Horse Board Maryland Licensed Stable

​The Maryland Licensed Stable Network (MLSN)

2019 Maryland Licensed Stables List*​

*If you do not see your stable listed please contact us directly at ross.peddicord@maryland.gov​ 

A license application may be obtained by writing to:

    The Maryland Horse Industry Board
    Maryland Department of Agriculture
    50 Harry S. Truman Parkway
    Annapolis, MD 21401


About the Network:

In 1968, the Maryland General Assembly passed a law requiring commercial riding stables to be licensed. Largely because of this law, and subsequent rulings and regulations, Maryland, which has a centuries-old reputation for high-quality horsemanship, became recognized as a national leader in horse and rider welfare. 

If you are:

A BOARDING, LESSON, RENTAL, RESCUE, or SANCTUARY Stable with one or more horses, and solicit business from the public, you must obtain a Maryland stable license. Exemptions include Thoroughbred, Standardbred and Steeplechase breeding and training farms.

To obtain a new license​:
  1. Contact the Maryland Horse Industry Board for an application: Ross Peddicord,. Executive Director at 410-841-5798, ross.peddicord@maryland.gov or visit the MHIB website.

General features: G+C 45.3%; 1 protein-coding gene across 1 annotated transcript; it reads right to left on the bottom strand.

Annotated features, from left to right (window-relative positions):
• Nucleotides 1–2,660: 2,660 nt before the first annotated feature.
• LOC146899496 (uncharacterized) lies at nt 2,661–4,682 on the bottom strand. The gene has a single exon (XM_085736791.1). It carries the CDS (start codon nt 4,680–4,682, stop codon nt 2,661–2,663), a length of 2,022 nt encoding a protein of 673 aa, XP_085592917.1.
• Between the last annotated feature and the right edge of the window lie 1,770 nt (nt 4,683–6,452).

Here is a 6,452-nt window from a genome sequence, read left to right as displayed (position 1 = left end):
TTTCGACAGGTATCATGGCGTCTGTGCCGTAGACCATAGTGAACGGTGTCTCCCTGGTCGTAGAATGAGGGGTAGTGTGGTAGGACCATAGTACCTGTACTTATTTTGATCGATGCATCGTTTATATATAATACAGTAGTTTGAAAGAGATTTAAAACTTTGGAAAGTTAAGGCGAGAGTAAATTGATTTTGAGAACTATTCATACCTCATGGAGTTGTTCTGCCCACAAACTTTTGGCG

2. Fill out and submit the application and pay the $125 annual fee. 
  3. Once MHIB Receives your application, a stable representative will contact you to set up an initial inspection.
  4. Once you pass inspection, you will receive your license, which must be posted in your stable.

BENEFITS

  1. Establishes a level of trust with clients that the stable is fully licensed by the state, is subject to unannounced inspections, and abides by state laws. Some customers will NOT to business with an establishment unless it is licensed.
  2. Being licensed is a badge of honor, or, if you will, a Good Housekeeping TM Seal of Approval. It shows the operator is interested in equine welfare an cares about the safety of its customers.
  3. Shows that the stable is a bonafide, professional operation and part of a larger statewide network that is considered a national leader.
  4. Licensed stables can participate in marketing programs that have been established by MHIB to help grow the industry and are linked to other national programs, such as the American Horse Council’s “Time to Ride” program. Licensed stables are also eligible for certain local, state and federal cost-sharing programs to improve their facilities, and for grants made by the MHIB.
  5. It’s the law. By being licensed, an operation avoids operating illegally and subjecting itself to possible fines and other penalties.